Military metaphors for the Christian life, particularly in hymns, are often regarded as outmoded in Christian circles. Yet with the news of the terrible events in Afghanistan this week, such metaphors are perhaps more relevant than we would care to acknowledge. In his letter to the early church in Ephesus, written around AD 60, St Paul speaks of the cosmic battle between good and evil. However we understand this, without doubt there is evil in the world. In response, as Christians we are invited to ‘clothe’ ourselves in Christ. Paul enjoins us to do this by putting on the whole armour of God to protect us against all that is evil.
‘Clothing’ ourselves in Christ might seem an odd concept. Yet it should be as familiar as putting on a favourite jumper or a winter coat. It should be something we do daily as a matter of choice, remembering that cosmic evil has been decisively transformed in and through the cross of Christ. For St Paul ‘clothing’ ourselves in Christ means being people who speak and act truthfully. We are to be righteous, people who stand up for all that is good and true as revealed in the life, death and resurrection of Jesus. We are to proclaim the Gospel whilst remaining rooted in prayer and the study of the scriptures. We are to travel together, praying for one another on our journey of faith.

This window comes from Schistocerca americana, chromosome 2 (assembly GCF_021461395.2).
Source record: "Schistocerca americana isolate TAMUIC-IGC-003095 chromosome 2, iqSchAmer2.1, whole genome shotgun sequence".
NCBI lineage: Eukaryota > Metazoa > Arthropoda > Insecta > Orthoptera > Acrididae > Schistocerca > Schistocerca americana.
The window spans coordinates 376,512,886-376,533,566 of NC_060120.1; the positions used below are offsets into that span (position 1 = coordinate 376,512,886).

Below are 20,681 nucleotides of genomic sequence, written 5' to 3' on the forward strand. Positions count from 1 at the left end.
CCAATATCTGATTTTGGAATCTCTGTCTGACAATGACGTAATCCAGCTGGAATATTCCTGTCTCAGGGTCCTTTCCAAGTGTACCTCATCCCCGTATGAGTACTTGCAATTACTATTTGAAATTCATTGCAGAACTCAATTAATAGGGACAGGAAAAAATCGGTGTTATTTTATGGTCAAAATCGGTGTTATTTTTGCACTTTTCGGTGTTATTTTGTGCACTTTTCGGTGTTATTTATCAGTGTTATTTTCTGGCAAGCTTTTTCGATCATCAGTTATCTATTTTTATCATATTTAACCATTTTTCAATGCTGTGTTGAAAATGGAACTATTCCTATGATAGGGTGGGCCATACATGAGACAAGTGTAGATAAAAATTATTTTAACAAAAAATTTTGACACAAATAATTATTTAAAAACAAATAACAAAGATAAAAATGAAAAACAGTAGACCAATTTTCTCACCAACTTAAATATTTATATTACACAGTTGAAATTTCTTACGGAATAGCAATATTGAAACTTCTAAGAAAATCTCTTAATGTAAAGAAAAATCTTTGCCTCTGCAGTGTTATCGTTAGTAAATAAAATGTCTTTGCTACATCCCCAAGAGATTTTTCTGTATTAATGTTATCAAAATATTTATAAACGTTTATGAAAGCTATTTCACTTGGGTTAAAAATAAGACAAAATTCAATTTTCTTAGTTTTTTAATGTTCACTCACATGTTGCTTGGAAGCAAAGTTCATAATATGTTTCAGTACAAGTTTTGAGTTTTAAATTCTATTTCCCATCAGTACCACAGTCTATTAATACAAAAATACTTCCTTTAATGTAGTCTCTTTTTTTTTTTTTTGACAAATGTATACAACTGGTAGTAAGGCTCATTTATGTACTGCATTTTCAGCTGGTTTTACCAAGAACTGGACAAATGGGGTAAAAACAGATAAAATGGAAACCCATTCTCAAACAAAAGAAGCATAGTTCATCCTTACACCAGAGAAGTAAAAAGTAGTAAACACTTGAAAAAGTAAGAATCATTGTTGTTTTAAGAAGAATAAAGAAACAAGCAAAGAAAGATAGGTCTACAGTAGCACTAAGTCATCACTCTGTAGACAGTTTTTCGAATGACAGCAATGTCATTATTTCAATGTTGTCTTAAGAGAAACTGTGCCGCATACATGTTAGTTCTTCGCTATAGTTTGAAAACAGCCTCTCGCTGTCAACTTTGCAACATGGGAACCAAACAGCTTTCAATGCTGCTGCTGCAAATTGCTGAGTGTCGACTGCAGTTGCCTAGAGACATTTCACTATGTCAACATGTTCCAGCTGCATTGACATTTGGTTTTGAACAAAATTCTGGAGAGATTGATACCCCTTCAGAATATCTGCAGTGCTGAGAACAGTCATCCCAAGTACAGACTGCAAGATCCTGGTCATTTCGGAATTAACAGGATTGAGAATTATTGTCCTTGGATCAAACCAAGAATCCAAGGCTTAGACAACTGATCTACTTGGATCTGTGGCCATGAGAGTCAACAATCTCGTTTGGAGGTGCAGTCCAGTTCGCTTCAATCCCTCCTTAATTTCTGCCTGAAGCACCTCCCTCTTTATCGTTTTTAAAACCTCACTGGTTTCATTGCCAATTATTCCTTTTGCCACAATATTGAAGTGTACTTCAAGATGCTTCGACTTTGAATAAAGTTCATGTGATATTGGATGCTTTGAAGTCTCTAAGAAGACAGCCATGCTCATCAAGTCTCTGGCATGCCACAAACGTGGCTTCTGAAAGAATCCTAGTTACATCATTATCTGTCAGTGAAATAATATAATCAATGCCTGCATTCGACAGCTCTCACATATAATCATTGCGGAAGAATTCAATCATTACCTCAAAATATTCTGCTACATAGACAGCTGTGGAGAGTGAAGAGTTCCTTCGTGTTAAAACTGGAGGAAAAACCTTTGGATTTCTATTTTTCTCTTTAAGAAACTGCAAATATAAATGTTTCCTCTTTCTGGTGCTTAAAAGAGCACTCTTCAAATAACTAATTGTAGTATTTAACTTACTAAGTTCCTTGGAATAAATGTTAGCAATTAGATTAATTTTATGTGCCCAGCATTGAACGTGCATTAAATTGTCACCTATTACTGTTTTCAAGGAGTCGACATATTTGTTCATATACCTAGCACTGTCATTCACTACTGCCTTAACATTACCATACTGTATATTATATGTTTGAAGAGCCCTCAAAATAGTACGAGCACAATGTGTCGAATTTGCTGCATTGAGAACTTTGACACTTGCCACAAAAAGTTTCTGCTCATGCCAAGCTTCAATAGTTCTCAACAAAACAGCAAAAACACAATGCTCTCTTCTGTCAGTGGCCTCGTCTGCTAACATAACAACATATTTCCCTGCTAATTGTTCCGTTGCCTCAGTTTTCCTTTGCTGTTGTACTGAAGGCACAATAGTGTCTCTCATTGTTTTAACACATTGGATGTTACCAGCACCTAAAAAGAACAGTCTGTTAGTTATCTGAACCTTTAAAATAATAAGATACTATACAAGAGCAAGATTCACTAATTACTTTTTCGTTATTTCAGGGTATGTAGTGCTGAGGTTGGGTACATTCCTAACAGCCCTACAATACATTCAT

As you pray for the world, for individuals and for yourself, you may like to make the following prayers your own:
Goodness is stronger than evil;
love is stronger than hate;
light is stronger than darkness;
life is stronger than death;
victory is ours through God who loves us. Amen. (Desmond Tutu)
All our difficulties, we send to the cross of Jesus.
All the devil’s works, we send to the cross of Jesus.
All our hopes, we set on the risen Christ. Amen. (Common Worship)
Rev Canon Nikki Arthy, Rector